Typically, the first people that start-up founders turn
to for financing are their friends and family. Of course, most friends and
family members are not going to worry about valuations, projections, business
strategies. They invest because of their trust and strong personal ties to the
Actually, friends and family rounds of investing are securities offerings and,
like all other offerings, have to be either registered with the SEC or fall
under one of the exemptions from registration. I want to briefly touch upon two
such exemptions, Rules 504 and 506 of Regulation D. Also, each of these
offerings has to comply with the applicable state securities laws (blue-sky
laws) in each state where the friends and family members reside.
Rule 506 of Regulation D allows a private placement of securities to an
unlimited number of accredited investors and up to 35 sophisticated
non-accredited investors. See description of Rule 506 at
http://www.sec.gov/answers/rule506.htm. Accredited investors' definition
includes individuals who have (i) a net worth (or joint net worth with his/her
spouse) that exceeds $1 million at the time of the purchase (not including the
value of the primary residence); or (ii) income exceeding $200,000 in each of
the two most recent years (or joint income with a spouse exceeding $300,000 for
those years) and a reasonable expectation of such income level in the current
year. If the founders' friends and family members who are willing to invest are
all accredited investors, then the compliance is quite simple: there is no need
for extensive disclosure, although some disclosure is still recommended. The
offering then must be conducted without general solicitation or advertising;
issued securities are restricted, and the company must file a Form D with the
SEC within 15 days of the first sale of securities.
If, however, not all of the investors are accredited, founders will need to
provide a lot more disclosure to the investors, including a full-blown private
placement memorandum, risk factors and financial statements. Also, note that
all non-accredited investors in a Rule 506 offering must be sophisticated,
which means that the company must reasonably believe that non-accredited
investors (either alone or together with their investment representatives) have
sufficient financial and business knowledge to allow them to evaluate the risks
and merits of an investment.
Rule 504 of Regulation D applies to offerings of less than $1 million and
allows such offerings to be made to non-accredited and non-sophisticated
investors so long as the company is not subject to any reporting requirements
of the United States Securities Act of 1933, such as most public companies, and
is not formed solely for investment purposes. Also, the exemption generally
does not allow companies to solicit or advertise their securities to the
public, and purchasers receive "restricted" securities, meaning that
they may not sell the securities without registration or an applicable
Rule 504 does allow companies to sell securities that are not restricted and to
engage in solicitation and advertising if one of the following circumstances is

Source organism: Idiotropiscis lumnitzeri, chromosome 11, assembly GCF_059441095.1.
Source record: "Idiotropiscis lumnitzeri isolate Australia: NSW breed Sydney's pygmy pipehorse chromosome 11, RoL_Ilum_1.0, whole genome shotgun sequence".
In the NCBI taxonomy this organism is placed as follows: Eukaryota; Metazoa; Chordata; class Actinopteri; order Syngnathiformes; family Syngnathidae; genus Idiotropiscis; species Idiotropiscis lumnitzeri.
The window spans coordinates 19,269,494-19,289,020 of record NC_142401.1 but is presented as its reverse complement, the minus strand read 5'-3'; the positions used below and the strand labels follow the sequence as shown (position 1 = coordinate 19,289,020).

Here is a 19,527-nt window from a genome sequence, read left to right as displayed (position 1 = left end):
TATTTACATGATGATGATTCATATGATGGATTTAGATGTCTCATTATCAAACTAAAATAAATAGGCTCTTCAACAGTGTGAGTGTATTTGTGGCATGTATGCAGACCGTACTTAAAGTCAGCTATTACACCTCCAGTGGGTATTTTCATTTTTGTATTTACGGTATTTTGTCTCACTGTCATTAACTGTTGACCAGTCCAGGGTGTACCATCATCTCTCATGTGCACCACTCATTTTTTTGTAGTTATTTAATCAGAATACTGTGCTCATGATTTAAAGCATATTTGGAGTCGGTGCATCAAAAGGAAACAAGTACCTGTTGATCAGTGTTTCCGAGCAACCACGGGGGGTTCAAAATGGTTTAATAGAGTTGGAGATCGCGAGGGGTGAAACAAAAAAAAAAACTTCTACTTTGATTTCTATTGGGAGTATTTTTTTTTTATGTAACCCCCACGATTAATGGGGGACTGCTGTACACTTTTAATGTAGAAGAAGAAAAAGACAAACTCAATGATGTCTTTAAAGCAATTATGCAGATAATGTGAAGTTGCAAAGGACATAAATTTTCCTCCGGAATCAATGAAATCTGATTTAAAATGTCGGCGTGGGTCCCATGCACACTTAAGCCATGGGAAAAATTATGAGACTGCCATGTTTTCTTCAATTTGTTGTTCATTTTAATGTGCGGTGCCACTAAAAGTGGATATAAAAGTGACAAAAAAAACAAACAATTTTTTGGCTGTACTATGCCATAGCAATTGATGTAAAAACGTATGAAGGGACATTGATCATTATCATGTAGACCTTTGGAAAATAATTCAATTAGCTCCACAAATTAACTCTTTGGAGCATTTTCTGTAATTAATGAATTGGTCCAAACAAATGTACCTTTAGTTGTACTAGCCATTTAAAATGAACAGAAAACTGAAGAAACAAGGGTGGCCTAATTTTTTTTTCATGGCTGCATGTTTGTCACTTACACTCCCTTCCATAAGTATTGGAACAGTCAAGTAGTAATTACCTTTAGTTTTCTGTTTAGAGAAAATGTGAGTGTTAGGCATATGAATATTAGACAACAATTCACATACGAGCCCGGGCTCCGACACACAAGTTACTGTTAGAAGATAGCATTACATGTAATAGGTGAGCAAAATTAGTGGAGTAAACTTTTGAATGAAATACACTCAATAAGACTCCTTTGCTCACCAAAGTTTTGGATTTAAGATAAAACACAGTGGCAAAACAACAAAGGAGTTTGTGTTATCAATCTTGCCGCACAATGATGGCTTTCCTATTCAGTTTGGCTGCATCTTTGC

met (using the SEC description of the Rule at
"(1) The company registers the offering exclusively in one or more states that
require a publicly filed registration statement and delivery of a substantive
disclosure document to investors;
(2) A company registers and sells the offering in a state that requires
registration and disclosure delivery and also sells in a state without those
requirements, so long as the company delivers the disclosure documents required
by the state where the company registered the offering to all purchasers
(including those in the state that has no such requirements); or
(3) The company sells exclusively according to state law exemptions that permit
general solicitation and advertising, so long as the company sells only to
Compliance with Blue Sky Laws
Regulation of Rule 506 offerings is preempted by federal laws. States can
generally only require a notice and a filing fee but cannot impose their own
regulations. Most states ask for a copy of Form D (which the companies have to
file with the SEC within 15 days of the offering) and a fee (typically, about
$300). Of course, regulation varies by state, and about five states require
pre-filing. For example, New York requires the pre-filing of Form 99
(Notification Form Under NSMIA), a State Notice, a Further State Notice and
Form U-2 if the company has been formed outside of New York. The filing fee in
New York is $300 for offerings under $500,000.
In case of Rule 504 offerings, New York provides an exemption for offerings to
40 or less investors.
More information can be found here.
Non-compliance with applicable securities laws could result in severe
consequences, including a right of rescission for the investors (i.e., the
right to get their money back, plus interest), injunctive relief, fines and
penalties, and possible criminal prosecution.
Please note that this blog is written for general informational purposes only
and does not constitute legal advice or create any attorney-client privilege.
Read more commentary from Arina Shulga on the
legal aspects of operating new and growing businesses at Business Law Post.
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